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The Lobster Chronicles: Life on a Very Small Island

Review

The Lobster Chronicles: Life on a Very Small Island

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Excerpt




THE LOBSTER CHRONICLES is exactly the kind of book I love to read
and that is difficult to find: well-written slice-of-life
nonfiction that reveals interesting characters engaged in some
slightly oddball endeavor. Often these are mid-list books that
don't have the mass appeal of, say, a Tom Clancy novel or a
celebrity biography.

THE LOBSTER CHRONICLES is the second book by Linda Greenlaw, who
gained a bit of fame for her part in THE PERFECT STORM by Sebastian
Junger (she was the last person to talk to the Andrea Gail crew on
that fated trip). Greenlaw's first book, THE HUNGRY OCEAN, told the
intriguing story of 30 days aboard a swordfish boat, which she
skippered. THE HUNGRY OCEAN appeared on bestseller lists and was
declared "a triumph" by the New York Times Book Review. It
was an insightful and wonderfully written account, with much
satisfying technical information about deep-sea fishing on the
Grand Banks.

THE LOBSTER CHRONICLES is less of an adventure story than
Greenlaw's first book. It is a somewhat quieter story of her return
to family, home, and island life --- and about the day-to-day
business of lobstering. After 18 years of commercial fishing, and
after captaining a swordfish boat since 1986, Greenlaw decided to
return to Isle au Haut, a tiny Maine Island with 47 year-round
residents (Greenlaw is related to about half of them) to become a
lobsterman. In her second book, she chronicles about one year of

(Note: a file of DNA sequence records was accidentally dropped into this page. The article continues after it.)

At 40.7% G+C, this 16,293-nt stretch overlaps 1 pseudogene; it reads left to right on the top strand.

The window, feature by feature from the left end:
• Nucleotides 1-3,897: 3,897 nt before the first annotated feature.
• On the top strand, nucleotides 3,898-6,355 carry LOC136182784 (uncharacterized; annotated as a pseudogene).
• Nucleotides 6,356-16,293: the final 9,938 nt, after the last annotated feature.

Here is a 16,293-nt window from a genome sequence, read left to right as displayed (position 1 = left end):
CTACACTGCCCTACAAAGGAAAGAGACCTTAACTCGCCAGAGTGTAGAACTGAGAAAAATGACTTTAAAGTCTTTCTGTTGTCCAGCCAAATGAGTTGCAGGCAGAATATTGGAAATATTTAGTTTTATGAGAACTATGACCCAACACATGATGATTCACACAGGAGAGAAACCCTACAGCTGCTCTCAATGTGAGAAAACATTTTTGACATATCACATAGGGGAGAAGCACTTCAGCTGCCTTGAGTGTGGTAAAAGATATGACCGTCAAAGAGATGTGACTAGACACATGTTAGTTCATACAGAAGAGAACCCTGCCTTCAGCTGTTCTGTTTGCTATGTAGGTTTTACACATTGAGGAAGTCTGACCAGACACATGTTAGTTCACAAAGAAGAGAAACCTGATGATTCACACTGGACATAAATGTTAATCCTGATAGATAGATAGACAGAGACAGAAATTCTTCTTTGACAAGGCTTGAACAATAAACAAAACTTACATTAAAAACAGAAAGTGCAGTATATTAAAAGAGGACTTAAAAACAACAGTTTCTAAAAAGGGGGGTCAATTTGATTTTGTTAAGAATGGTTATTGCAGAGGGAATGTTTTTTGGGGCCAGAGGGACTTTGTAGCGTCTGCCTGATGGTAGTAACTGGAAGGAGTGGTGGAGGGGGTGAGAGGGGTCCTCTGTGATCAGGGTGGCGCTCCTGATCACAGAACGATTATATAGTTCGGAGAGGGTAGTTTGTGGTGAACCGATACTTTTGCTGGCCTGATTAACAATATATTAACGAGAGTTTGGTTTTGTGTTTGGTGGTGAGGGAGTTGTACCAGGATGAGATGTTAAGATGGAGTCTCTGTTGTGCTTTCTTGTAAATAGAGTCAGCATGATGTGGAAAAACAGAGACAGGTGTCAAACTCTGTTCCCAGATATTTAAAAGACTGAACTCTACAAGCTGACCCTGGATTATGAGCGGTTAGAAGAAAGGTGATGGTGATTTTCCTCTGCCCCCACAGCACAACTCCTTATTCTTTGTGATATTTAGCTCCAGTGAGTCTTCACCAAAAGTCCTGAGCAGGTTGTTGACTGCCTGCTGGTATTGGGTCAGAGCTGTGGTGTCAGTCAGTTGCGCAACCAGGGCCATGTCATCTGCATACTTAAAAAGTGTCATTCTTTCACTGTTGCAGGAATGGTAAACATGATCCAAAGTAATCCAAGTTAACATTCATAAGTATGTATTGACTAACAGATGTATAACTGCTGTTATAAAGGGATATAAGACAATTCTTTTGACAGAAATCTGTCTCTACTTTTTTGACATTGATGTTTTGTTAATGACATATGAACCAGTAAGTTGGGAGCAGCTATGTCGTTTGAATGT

her life on the island.

She graduated from Colby College in 1983, where she majored in
English. Even though I recently heard her say in an interview that
she really doesn't like writing and only does it to help pay the
bills, she is a marvelous writer. For example, she reflects on the
time she has spent waiting for Mr. Right; after noting that her
sister called her first book "a 260-page personal ad," Greenlaw
writes:

"Coming to the Island to start a family was a goal I had set for
myself, and one of the main catalysts for my decision to give up
offshore work. I had some very nice boyfriends during my
swordfishing days, but there's just something about 'Thanks for
dinner. See you in thirty days' that is not conducive to second
dates. Since coming ashore, my status had not changed, forcing me
to consider the possibility that my fishing schedule had not been
the problem. Moving to the Island was not the best way to
facilitate the family plan. There are three single men in
residence; two of them are gay and the third is my cousin."

Greenlaw isn't shy about gently harpooning either herself
or some of the other eccentric island residents, and she clearly
has a wonderful eye for detail and characters. Greenlaw comes
across as honest, smart, opinionated, self-deprecating yet
confident, and funny.

This is a very pleasant and enjoyable book, but be warned --- after
reading THE LOBSTER CHRONICLES, you may want to chuck your job and
move to a small New England island to become a fisherman. At the
least, you'll wish you could spend some time in person with Linda
Greenlaw.

Reviewed by Michael J. Dooris (mjd1@psu.edu) on January 22, 2011

The Lobster Chronicles: Life on a Very Small Island
by Linda Greenlaw

  • Publication Date: June 11, 2003
  • Genres: Memoir, Nonfiction
  • Paperback: 256 pages
  • Publisher: Hyperion
  • ISBN-10: 0786885912
  • ISBN-13: 9780786885916